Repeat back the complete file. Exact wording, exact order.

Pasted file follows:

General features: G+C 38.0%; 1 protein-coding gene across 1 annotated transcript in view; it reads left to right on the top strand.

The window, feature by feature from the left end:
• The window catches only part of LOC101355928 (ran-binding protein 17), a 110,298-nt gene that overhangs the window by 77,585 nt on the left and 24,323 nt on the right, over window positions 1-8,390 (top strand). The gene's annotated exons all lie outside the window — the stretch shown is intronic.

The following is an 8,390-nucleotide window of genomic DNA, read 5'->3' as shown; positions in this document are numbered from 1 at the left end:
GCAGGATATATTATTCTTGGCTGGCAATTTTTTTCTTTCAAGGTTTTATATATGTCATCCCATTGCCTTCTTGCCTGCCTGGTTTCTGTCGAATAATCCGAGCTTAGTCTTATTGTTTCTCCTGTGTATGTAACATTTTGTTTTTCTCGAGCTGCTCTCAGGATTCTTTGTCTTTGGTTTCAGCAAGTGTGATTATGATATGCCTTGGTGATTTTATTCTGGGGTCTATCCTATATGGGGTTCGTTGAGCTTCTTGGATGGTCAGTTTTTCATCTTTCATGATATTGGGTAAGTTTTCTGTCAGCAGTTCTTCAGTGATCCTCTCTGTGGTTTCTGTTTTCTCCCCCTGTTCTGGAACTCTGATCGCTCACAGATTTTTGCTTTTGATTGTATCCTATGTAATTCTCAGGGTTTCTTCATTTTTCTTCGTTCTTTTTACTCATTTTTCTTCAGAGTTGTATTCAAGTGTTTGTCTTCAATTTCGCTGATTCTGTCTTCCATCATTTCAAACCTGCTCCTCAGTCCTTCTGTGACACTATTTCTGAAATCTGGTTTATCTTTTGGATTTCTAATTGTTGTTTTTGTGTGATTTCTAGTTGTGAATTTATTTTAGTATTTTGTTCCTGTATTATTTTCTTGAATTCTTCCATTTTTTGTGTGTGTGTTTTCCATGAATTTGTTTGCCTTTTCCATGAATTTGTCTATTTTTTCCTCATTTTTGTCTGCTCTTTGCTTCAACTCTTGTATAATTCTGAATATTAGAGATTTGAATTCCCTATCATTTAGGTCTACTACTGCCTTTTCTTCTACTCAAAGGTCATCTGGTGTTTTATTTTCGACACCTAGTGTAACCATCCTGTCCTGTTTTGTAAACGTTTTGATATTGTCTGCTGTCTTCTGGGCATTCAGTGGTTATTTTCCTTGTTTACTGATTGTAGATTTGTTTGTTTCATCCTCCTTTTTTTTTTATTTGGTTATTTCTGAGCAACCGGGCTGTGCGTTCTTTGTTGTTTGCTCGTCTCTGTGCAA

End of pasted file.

General features: G+C 38.0%; 1 protein-coding gene across 1 annotated transcript in view; it reads left to right on the top strand.

The window, feature by feature from the left end:
• The window catches only part of LOC101355928 (ran-binding protein 17), a 110,298-nt gene that overhangs the window by 77,585 nt on the left and 24,323 nt on the right, over window positions 1-8,390 (top strand). The gene's annotated exons all lie outside the window — the stretch shown is intronic.

The following is an 8,390-nucleotide window of genomic DNA, read 5'->3' as shown; positions in this document are numbered from 1 at the left end:
GCAGGATATATTATTCTTGGCTGGCAATTTTTTTCTTTCAAGGTTTTATATATGTCATCCCATTGCCTTCTTGCCTGCCTGGTTTCTGTCGAATAATCCGAGCTTAGTCTTATTGTTTCTCCTGTGTATGTAACATTTTGTTTTTCTCGAGCTGCTCTCAGGATTCTTTGTCTTTGGTTTCAGCAAGTGTGATTATGATATGCCTTGGTGATTTTATTCTGGGGTCTATCCTATATGGGGTTCGTTGAGCTTCTTGGATGGTCAGTTTTTCATCTTTCATGATATTGGGTAAGTTTTCTGTCAGCAGTTCTTCAGTGATCCTCTCTGTGGTTTCTGTTTTCTCCCCCTGTTCTGGAACTCTGATCGCTCACAGATTTTTGCTTTTGATTGTATCCTATGTAATTCTCAGGGTTTCTTCATTTTTCTTCGTTCTTTTTACTCATTTTTCTTCAGAGTTGTATTCAAGTGTTTGTCTTCAATTTCGCTGATTCTGTCTTCCATCATTTCAAACCTGCTCCTCAGTCCTTCTGTGACACTATTTCTGAAATCTGGTTTATCTTTTGGATTTCTAATTGTTGTTTTTGTGTGATTTCTAGTTGTGAATTTATTTTAGTATTTTGTTCCTGTATTATTTTCTTGAATTCTTCCATTTTTTGTGTGTGTGTTTTCCATGAATTTGTTTGCCTTTTCCATGAATTTGTCTATTTTTTCCTCATTTTTGTCTGCTCTTTGCTTCAACTCTTGTATAATTCTGAATATTAGAGATTTGAATTCCCTATCATTTAGGTCTACTACTGCCTTTTCTTCTACTCAAAGGTCATCTGGTGTTTTATTTTCGACACCTAGTGTAACCATCCTGTCCTGTTTTGTAAACGTTTTGATATTGTCTGCTGTCTTCTGGGCATTCAGTGGTTATTTTCCTTGTTTACTGATTGTAGATTTGTTTGTTTCATCCTCCTTTTTTTTTTATTTGGTTATTTCTGAGCAACCGGGCTGTGCGTTCTTTGTTGTTTGCTCGTCTCTGTGCAA